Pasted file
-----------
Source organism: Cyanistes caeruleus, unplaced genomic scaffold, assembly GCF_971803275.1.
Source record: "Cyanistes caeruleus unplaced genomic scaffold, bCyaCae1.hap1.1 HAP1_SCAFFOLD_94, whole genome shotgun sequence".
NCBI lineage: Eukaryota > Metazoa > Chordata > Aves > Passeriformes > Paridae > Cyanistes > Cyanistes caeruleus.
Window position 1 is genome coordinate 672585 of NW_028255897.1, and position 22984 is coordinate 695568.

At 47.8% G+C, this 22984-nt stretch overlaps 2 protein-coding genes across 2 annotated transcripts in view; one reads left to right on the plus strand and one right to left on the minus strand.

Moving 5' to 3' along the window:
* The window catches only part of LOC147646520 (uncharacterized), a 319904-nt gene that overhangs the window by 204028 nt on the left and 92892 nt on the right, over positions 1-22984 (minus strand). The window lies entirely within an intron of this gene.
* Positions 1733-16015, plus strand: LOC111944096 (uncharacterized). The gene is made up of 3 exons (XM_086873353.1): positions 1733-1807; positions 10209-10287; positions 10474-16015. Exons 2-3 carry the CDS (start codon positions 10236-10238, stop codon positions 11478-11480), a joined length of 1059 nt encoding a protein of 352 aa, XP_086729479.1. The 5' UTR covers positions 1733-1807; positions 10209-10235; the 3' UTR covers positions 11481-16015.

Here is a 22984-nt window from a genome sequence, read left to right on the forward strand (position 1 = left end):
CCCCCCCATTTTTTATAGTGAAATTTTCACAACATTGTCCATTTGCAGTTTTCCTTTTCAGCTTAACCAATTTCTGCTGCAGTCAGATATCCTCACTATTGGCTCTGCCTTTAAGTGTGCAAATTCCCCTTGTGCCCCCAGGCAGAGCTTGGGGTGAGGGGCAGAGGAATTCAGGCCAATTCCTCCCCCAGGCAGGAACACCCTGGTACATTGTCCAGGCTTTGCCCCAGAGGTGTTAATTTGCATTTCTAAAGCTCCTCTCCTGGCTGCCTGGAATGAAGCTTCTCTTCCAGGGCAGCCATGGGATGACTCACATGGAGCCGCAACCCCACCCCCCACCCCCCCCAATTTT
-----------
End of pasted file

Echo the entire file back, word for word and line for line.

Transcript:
Source organism: Cyanistes caeruleus, unplaced genomic scaffold, assembly GCF_971803275.1.
Source record: "Cyanistes caeruleus unplaced genomic scaffold, bCyaCae1.hap1.1 HAP1_SCAFFOLD_94, whole genome shotgun sequence".
NCBI lineage: Eukaryota > Metazoa > Chordata > Aves > Passeriformes > Paridae > Cyanistes > Cyanistes caeruleus.
Window position 1 is genome coordinate 672585 of NW_028255897.1, and position 22984 is coordinate 695568.

At 47.8% G+C, this 22984-nt stretch overlaps 2 protein-coding genes across 2 annotated transcripts in view; one reads left to right on the plus strand and one right to left on the minus strand.

Moving 5' to 3' along the window:
* The window catches only part of LOC147646520 (uncharacterized), a 319904-nt gene that overhangs the window by 204028 nt on the left and 92892 nt on the right, over positions 1-22984 (minus strand). The window lies entirely within an intron of this gene.
* Positions 1733-16015, plus strand: LOC111944096 (uncharacterized). The gene is made up of 3 exons (XM_086873353.1): positions 1733-1807; positions 10209-10287; positions 10474-16015. Exons 2-3 carry the CDS (start codon positions 10236-10238, stop codon positions 11478-11480), a joined length of 1059 nt encoding a protein of 352 aa, XP_086729479.1. The 5' UTR covers positions 1733-1807; positions 10209-10235; the 3' UTR covers positions 11481-16015.

Here is a 22984-nt window from a genome sequence, read left to right on the forward strand (position 1 = left end):
CCCCCCCATTTTTTATAGTGAAATTTTCACAACATTGTCCATTTGCAGTTTTCCTTTTCAGCTTAACCAATTTCTGCTGCAGTCAGATATCCTCACTATTGGCTCTGCCTTTAAGTGTGCAAATTCCCCTTGTGCCCCCAGGCAGAGCTTGGGGTGAGGGGCAGAGGAATTCAGGCCAATTCCTCCCCCAGGCAGGAACACCCTGGTACATTGTCCAGGCTTTGCCCCAGAGGTGTTAATTTGCATTTCTAAAGCTCCTCTCCTGGCTGCCTGGAATGAAGCTTCTCTTCCAGGGCAGCCATGGGATGACTCACATGGAGCCGCAACCCCACCCCCCACCCCCCCCAATTTT